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Malala Yousafzai "Deeply Worried About Women" As Taliban Take Kabul

Malala Yousafzai "Deeply Worried About Women" As Taliban Take Kabul

The activist, who was shot by Taliban terrorists, for her campaign for education of girls, urged global and regional powers to call for a ceasefire.
With the Taliban set to take over power in Afghanistan, Nobel Peace Prize winner Malala Yousafzai said she is worried for the safety of women, minorities and human rights advocates.

The rights activist, who was shot in the head by Taliban terrorists in Pakistan for her campaign for the education of girls, urged global and regional powers to call for an immediate ceasefire and provide help to civilians.

"We watch in complete shock as Taliban takes control of Afghanistan. I am deeply worried about women, minorities and human rights advocates. Global, regional and local powers must call for an immediate ceasefire, provide urgent humanitarian aid and protect refugees and civilians," tweeted Ms Yousafzai, now based in the UK.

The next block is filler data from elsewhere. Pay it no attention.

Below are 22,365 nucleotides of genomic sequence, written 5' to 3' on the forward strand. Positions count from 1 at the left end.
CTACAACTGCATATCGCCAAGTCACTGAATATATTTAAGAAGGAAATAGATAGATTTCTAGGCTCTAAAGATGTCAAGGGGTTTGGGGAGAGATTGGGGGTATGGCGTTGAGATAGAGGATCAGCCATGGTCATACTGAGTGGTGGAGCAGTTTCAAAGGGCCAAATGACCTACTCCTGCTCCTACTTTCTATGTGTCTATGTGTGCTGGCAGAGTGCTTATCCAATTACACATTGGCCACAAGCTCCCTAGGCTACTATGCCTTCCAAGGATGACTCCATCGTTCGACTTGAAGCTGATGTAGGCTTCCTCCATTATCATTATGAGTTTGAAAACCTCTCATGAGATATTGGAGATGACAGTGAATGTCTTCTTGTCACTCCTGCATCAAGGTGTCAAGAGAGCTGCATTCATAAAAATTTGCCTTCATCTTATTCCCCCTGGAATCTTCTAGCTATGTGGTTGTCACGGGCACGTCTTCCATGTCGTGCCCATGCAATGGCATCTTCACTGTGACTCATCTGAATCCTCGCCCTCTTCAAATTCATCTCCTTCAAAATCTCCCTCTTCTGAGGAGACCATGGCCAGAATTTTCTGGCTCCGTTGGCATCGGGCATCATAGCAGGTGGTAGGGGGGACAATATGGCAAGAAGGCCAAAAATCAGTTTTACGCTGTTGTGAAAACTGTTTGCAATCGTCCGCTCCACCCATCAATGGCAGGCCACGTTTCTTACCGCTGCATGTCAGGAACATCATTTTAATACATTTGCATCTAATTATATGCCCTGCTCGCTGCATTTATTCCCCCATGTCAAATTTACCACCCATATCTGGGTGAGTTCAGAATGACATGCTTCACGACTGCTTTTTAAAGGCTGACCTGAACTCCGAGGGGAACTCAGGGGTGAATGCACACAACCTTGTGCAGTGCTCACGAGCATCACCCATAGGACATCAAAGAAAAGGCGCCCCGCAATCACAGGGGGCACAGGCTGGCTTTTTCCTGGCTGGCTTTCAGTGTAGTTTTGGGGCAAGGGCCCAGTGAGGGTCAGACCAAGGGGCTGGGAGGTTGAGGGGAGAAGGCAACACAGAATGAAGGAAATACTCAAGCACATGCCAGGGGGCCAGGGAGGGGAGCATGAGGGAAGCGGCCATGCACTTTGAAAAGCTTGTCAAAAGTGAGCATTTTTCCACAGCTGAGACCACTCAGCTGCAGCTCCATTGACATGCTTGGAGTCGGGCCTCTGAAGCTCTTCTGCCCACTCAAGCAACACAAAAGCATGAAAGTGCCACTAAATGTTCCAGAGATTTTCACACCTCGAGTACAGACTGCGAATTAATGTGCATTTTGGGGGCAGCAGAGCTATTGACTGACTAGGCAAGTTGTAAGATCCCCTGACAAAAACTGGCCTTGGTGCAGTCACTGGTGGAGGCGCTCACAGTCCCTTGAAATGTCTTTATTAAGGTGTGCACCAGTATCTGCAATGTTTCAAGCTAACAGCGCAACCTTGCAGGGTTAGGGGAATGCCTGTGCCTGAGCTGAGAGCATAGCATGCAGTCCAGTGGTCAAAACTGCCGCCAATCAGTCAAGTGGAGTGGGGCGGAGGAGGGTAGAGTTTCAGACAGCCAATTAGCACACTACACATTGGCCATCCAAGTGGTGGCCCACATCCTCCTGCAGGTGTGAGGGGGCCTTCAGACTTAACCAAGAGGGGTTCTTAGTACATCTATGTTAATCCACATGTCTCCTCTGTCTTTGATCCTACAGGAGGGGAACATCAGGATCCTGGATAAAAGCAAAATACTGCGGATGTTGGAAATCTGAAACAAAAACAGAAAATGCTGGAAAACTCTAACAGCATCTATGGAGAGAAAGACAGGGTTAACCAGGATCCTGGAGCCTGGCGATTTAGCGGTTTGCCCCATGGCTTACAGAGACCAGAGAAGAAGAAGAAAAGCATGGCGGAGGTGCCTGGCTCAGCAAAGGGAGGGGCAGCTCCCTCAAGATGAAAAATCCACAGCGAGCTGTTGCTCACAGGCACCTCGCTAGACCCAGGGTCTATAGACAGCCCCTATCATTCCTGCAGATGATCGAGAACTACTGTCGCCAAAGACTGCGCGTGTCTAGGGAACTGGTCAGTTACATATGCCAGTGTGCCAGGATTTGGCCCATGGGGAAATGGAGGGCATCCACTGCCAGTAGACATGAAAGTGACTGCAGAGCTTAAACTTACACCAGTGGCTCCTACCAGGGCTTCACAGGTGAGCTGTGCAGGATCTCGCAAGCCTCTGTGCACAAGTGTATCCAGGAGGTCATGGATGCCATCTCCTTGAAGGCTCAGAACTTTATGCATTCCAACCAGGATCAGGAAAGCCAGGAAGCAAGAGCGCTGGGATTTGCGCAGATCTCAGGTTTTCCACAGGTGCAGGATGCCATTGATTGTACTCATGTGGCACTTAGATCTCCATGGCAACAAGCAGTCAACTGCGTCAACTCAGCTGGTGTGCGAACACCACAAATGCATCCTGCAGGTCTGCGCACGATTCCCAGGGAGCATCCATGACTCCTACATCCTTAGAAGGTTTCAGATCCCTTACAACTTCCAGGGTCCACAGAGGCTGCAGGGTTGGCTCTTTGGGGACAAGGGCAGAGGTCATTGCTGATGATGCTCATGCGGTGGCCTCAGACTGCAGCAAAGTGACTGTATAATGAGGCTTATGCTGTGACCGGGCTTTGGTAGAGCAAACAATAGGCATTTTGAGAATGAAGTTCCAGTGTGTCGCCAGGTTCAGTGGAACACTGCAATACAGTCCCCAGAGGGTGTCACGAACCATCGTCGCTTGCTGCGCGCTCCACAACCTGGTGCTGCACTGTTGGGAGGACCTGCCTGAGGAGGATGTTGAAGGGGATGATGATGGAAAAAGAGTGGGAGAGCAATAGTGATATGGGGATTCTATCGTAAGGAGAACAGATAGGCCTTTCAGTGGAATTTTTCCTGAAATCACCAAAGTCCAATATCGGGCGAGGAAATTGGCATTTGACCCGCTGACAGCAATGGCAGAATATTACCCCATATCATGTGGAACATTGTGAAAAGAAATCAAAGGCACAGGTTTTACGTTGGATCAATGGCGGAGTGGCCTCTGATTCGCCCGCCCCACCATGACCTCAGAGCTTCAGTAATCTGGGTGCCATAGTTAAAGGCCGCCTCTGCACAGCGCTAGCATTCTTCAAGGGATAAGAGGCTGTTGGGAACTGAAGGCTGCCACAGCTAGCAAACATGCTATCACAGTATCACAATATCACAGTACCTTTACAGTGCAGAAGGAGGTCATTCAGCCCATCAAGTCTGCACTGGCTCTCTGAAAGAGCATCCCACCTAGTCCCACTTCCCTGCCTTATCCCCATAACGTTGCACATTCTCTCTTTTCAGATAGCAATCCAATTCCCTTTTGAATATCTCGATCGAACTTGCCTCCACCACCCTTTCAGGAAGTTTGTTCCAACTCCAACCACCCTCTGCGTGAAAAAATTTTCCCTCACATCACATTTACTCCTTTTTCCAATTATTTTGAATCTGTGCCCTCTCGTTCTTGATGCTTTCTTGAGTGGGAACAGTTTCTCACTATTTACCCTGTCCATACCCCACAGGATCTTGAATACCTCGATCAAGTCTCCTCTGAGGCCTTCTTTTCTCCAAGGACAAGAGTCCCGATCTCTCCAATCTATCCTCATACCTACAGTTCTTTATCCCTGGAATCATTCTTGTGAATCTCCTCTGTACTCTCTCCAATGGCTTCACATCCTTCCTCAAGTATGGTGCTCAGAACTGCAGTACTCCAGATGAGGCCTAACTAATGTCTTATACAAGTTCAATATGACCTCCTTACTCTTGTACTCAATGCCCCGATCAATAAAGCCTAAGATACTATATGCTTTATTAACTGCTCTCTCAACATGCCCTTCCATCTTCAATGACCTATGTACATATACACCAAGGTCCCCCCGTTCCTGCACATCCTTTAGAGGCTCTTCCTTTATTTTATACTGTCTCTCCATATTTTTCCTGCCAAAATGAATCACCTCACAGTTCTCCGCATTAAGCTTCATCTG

The Taliban entered Kabul today and an official said President Ashraf Ghani had left the city for Tajikistan, capping the terrorists' lightning push for power. A senior Afghan Interior Ministry official said Ghani had left for Tajikistan.

Asked for comment, the President's office said it "cannot say anything about Ashraf Ghani's movement for security reasons".

There were no reports of fighting and Taliban spokesman Zabihullah Mujahid said they were waiting on the outskirts and were in talks with the Western-backed government for a peaceful surrender. "Taliban fighters are to be on standby on all entrances of Kabul until a peaceful and satisfactory transfer of power is agreed," he said.

A source familiar with the matter said they would discuss a transition of power and US officials would also be involved.

Known during their past rule for keeping girls out of school and hardline Islamic punishments such as amputation, stoning and hanging, the Taliban appeared to be trying to project a more modern face. Another spokesman Suhail Shaheen said the group would protect the rights of women, as well as freedoms for media workers and diplomats.
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